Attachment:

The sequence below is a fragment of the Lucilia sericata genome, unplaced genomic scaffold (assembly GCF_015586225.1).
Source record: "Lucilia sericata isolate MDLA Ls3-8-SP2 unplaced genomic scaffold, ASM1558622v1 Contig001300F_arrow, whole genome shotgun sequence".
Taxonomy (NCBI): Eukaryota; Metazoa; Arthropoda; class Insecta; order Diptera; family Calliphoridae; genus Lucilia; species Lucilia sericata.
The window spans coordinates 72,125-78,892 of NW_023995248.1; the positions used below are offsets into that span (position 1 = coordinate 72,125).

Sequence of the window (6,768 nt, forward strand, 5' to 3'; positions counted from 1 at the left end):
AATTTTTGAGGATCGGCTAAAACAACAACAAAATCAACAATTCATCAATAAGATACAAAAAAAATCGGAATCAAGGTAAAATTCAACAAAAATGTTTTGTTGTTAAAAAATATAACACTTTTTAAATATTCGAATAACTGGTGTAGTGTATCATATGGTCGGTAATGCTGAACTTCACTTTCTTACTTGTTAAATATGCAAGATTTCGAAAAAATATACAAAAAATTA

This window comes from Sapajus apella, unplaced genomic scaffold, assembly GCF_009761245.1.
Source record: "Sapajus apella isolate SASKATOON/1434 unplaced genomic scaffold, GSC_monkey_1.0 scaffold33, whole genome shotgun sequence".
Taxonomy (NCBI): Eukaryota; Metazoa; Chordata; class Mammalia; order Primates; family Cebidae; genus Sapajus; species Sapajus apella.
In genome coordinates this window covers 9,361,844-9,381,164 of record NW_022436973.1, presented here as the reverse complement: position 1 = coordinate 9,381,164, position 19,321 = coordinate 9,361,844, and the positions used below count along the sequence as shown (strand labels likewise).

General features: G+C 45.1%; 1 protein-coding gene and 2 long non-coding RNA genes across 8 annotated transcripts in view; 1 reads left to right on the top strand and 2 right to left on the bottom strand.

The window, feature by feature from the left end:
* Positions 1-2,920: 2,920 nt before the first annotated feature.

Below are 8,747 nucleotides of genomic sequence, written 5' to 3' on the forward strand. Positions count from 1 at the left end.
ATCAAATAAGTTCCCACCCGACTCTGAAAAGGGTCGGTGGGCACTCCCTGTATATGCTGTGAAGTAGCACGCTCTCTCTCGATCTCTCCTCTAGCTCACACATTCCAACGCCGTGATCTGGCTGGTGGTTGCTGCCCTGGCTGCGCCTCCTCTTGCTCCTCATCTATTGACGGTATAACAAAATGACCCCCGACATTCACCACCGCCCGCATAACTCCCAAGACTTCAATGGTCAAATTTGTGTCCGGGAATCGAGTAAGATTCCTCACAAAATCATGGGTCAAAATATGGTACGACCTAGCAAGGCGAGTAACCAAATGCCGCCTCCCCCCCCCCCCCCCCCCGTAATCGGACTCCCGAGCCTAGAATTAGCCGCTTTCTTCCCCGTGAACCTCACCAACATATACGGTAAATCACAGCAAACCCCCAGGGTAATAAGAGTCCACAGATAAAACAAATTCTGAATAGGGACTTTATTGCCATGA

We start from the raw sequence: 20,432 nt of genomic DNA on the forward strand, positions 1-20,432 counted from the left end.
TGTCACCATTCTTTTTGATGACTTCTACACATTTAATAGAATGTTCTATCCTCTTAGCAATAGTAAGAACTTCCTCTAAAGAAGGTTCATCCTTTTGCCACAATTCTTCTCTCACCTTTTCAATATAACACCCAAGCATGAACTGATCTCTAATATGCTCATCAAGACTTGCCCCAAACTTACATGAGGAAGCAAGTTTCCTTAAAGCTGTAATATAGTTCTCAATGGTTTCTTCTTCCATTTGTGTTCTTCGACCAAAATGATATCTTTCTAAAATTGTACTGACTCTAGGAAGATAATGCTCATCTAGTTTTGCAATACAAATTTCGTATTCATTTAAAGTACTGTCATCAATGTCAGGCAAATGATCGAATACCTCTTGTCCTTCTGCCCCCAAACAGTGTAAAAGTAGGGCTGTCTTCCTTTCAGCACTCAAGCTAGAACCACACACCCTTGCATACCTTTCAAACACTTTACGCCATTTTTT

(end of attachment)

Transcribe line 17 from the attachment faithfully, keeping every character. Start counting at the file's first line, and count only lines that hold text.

TGTCACCATTCTTTTTGATGACTTCTACACATTTAATAGAATGTTCTATCCTCTTAGCAATAGTAAGAACTTCCTCTAAAGAAGGTTCATCCTTTTGCCACAATTCTTCTCTCACCTTTTCAATATAACACCCAAGCATGAACTGATCTCTAATATGCTCATCAAGACTTGCCCCAAACTTACATGAGGAAGCAAGTTTCCTTAAAGCTGTAATATAGTTCTCAATGGTTTCTTCTTCCATTTGTGTTCTTCGACCAAAATGATATCTTTCTAAAATTGTACTGACTCTAGGAAGATAATGCTCATCTAGTTTTGCAATACAAATTTCGTATTCATTTAAAGTACTGTCATCAATGTCAGGCAAATGATCGAATACCTCTTGTCCTTCTGCCCCCAAACAGTGTAAAAGTAGGGCTGTCTTCCTTTCAGCACTCAAGCTAGAACCACACACCCTTGCATACCTTTCAAACACTTTACGCCATTTTTT